Navin said...

Hi Urbi,

Nice to read this post of yours. I congratulate you on being able to articulate your views quite lucidly and cogently. All the best for your efforts.

take care,

Shilpi said...

Pupu, the best argument against that stupid article link that the anonymous commentator sent you is your own essay right here!

I hadn't read that link before but I completely forgot to mention that those imbecilic articles on Jobs by Martin Wolf (and he is apparently some economist!) and others like him are the ones that get my goat. And it's that 'hint-hint'...somehow even though we may have never used any apple product, our life has been altered in some mysterious and unbelievable way by Steve Jobs?! And somehow if we have used any i-toy then of course we know our lives have changed! We have become different somehow?! What sort of hocus-pocus nonsense is that?

And it's not even as though these people are mindless 13 year-olds or illiterate people! Mindless they are, goes without saying. Just shows that age has nothing to do with maturity.

And I followed that article on the magazine 'Wired' on how Jobs apparently changed the world with his amazing products, and look at those 'world changing' products listed. Those same products which you've sharply and clearly and justifiably trashed.

And those things which Steve Jobs did not even create! He didn't even sit and make any of those toys. He hired people to make them - even that i-pod! So why exactly are people calling him an innovator and an extraordinary creator or some - heaven help me - artist or poet?!

Pupu, I had assumed that I would sound less angry if I waited awhile, and I'd thought I'd just write that first little paragraph but honestly those highly paid morons writing those gassing articles on the link provided apart from those other types of creatures that you've talked about here and your dad on his blog really make me see red.

Nonetheless, I can tell you that I had smiled widely when I read that article the first time round because I said, 'well, Pupu, who's not yet 15, has more than adequately responded to you and your asinine article, Mr. Wolf, and I'm glad about that!'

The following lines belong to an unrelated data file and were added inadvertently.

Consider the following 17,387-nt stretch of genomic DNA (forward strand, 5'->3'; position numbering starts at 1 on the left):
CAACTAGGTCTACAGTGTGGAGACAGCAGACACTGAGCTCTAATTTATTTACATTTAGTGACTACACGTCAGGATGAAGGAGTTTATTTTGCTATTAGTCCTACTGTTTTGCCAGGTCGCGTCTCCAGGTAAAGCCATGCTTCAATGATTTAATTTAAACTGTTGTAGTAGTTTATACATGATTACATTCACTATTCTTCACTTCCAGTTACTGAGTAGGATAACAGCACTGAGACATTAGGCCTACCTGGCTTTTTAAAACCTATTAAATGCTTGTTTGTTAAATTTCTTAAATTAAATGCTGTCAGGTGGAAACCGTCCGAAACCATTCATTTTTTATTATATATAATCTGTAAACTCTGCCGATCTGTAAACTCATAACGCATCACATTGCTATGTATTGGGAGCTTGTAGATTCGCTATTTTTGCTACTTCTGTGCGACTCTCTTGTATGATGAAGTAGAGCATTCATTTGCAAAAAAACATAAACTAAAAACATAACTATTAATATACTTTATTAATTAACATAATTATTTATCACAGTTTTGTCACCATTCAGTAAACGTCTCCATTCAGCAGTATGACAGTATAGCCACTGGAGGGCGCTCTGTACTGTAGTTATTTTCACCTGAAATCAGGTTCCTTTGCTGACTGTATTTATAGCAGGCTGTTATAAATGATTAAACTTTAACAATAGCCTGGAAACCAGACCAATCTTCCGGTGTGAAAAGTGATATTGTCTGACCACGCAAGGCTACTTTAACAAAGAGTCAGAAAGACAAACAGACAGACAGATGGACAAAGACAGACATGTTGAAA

All this has made me think even more about Edison though...and his light-bulb. I had a rare power-cut this last week and I was musing about Edison for some moments in the dark...

Please keep writing. And do put up a post this month.


Suvro Chatterjee said...

Dear Pupu,

I trust I have taught you well not to be overawed if 'famous' people say daft things, but to realize at once that they are either motivated or daft, and therefore deserve to be ignored. Economics is my line, as you know, and I have known far more 'awesome' economists than Martin Wolf, and remained unfazed when they have said daft things; I also know that most economists know nothing anyway, and some very famous ones have even gone to jail for cheating people by pretending to know much more than they really did. As to just how shallow this Martin Wolf really is, find out from one of his own blogposts:

He doesn't even realize that to any sensible reader, his article is the best turnoff against smartphones. After this, I am NOT going to buy a Google Android phone, even if I was ever planning to get one!

As for whether one really needs such silly gadgets - unless one is dying to burn money and show off before pinheads - read this:

There are so many smart-ass advisors around these days that your generation desperately needs to know which people to listen to, and whom to ignore...